Basically, fuck Sheldon Silver
“Congestion pricing is dead.” I just have to regard this as a tremendous betrayal of everyone who lives here, and of what would have been a significant step toward making this a better city in which to live.
I’m sure municipalities in every corner of the globe face much the same set of challenges when it comes to embracing novel transportation plans: entrenched business elites, institutions and individuals who benefit (overtly or otherwise) from the status quo, fear of the unknown, and never least, simple inertia. And yet other big cities seem to have grasped that we’re on the cusp now of the second decade of the twenty-first century, and that the times and conditions we now face both deserve and demand fresh thinking about how best to get around. Whether it’s the RFID-based touchless payment systems I’ve written and thought so much about, traffic calming initiatives, regional transit planning, transit-oriented development, the Vélib bikes of Paris, Helsinki’s self-locating and self-reporting buses, or congestion pricing in the London mode, innovation is everywhere in urban circulation these days, demonstrably saving time and money, reducing resource consumption, and improving lives.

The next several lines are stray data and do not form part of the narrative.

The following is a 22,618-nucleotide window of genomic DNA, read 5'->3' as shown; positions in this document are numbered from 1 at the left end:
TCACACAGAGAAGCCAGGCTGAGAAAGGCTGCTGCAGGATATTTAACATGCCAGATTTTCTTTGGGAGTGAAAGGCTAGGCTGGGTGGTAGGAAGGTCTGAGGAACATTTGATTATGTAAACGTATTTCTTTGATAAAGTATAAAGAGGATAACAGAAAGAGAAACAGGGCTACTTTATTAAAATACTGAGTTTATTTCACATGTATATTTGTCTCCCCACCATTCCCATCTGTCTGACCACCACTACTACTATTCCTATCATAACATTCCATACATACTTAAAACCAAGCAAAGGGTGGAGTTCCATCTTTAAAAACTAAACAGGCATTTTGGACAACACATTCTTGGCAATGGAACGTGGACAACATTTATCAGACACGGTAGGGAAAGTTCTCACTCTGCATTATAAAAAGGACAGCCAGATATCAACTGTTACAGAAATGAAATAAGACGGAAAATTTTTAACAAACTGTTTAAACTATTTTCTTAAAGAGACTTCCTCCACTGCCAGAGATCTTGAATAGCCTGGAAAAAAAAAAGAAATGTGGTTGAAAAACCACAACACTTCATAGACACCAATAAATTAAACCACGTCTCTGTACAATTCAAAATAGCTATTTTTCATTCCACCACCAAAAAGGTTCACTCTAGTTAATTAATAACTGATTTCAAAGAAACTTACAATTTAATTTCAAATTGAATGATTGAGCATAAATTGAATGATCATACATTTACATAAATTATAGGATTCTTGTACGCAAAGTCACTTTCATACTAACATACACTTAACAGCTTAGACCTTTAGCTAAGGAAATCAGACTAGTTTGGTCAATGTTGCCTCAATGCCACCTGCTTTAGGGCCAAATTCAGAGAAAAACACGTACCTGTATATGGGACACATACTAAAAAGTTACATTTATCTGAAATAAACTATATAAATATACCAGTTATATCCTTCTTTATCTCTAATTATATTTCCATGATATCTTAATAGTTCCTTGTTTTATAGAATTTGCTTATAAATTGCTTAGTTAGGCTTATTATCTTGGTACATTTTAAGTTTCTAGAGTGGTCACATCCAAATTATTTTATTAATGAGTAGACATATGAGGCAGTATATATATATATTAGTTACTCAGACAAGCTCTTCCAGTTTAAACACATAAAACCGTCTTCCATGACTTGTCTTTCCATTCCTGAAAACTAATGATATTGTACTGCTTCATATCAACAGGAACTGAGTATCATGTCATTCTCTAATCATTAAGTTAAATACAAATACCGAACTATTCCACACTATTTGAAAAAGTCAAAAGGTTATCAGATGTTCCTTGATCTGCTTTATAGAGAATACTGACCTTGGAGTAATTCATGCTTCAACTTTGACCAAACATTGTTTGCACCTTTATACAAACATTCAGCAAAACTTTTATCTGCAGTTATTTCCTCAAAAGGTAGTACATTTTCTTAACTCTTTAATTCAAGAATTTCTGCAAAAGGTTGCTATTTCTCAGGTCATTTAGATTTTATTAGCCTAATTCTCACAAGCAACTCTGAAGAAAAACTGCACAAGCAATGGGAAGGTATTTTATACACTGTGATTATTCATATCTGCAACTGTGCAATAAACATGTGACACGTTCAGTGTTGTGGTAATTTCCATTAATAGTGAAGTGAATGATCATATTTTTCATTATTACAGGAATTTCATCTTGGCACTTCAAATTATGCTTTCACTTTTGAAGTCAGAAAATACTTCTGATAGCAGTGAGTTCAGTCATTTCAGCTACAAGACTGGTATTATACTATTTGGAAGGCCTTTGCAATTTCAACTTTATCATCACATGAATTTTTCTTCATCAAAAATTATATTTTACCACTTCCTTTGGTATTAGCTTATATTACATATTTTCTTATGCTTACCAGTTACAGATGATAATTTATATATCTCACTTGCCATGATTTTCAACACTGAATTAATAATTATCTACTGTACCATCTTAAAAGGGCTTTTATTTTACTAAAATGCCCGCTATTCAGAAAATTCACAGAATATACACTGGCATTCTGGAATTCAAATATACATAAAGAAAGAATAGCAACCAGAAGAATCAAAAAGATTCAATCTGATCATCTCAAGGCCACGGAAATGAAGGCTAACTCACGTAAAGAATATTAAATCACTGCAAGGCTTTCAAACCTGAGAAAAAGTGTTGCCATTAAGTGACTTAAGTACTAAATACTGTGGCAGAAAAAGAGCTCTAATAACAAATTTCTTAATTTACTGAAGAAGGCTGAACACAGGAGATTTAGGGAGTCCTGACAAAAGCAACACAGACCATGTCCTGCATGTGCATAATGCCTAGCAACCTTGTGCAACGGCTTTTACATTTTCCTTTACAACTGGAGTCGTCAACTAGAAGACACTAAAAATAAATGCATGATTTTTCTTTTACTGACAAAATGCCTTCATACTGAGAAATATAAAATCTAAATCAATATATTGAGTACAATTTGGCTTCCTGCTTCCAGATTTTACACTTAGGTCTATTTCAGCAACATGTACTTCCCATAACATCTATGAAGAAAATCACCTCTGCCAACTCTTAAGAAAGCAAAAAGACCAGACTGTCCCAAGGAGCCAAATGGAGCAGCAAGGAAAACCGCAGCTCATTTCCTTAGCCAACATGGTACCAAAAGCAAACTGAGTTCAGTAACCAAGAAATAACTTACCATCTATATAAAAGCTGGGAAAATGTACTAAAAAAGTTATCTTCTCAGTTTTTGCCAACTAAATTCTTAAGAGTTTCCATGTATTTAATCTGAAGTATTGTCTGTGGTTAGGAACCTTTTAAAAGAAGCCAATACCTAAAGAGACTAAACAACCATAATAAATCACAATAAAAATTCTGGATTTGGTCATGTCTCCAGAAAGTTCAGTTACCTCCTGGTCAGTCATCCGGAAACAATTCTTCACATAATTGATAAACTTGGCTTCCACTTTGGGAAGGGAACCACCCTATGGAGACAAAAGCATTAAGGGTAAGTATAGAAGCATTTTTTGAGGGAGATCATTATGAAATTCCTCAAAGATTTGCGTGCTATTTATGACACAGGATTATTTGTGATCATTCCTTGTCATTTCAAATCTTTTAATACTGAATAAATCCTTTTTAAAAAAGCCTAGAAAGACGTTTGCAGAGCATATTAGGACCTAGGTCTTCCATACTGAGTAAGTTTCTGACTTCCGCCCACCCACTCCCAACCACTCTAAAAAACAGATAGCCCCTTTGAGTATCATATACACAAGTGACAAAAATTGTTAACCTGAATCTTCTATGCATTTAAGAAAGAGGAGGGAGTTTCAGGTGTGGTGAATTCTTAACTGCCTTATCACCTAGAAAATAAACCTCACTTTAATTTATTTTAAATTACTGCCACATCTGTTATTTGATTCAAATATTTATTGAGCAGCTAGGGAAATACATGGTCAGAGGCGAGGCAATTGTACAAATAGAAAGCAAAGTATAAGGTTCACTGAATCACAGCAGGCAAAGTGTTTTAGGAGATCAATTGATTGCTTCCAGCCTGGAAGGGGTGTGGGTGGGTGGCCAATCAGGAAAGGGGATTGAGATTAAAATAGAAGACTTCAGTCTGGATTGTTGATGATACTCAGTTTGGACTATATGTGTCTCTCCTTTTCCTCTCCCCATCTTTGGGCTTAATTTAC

So what’s wrong with New York? It saddens and, frankly, in some real way, sickens me to think that this greatest of cities is getting left ever further behind, unwilling or unable to adapt to the changing realities so evident all around us. In this specific case, the city government itself seems to have done everything it could have, for which I’m grateful. But we remain dependent on a laggard state (to which, ironically, we provide a hugely disproportionate share of revenue) and, perversely, in this instance it’s the upstate legislators that disdain us so that have the veto power over our ambitions.
So I’d humbly submit that this is the very first settled arrangement that needs a fresh look – but far, far from the last one. I personally don’t much care if you-all upstaters want to retreat into some regressive fantasy of midcentury life, but leave us be to determine our own future. You don’t want to live here, fine, but we do. Who do you think should have the greater say over how that living plays out?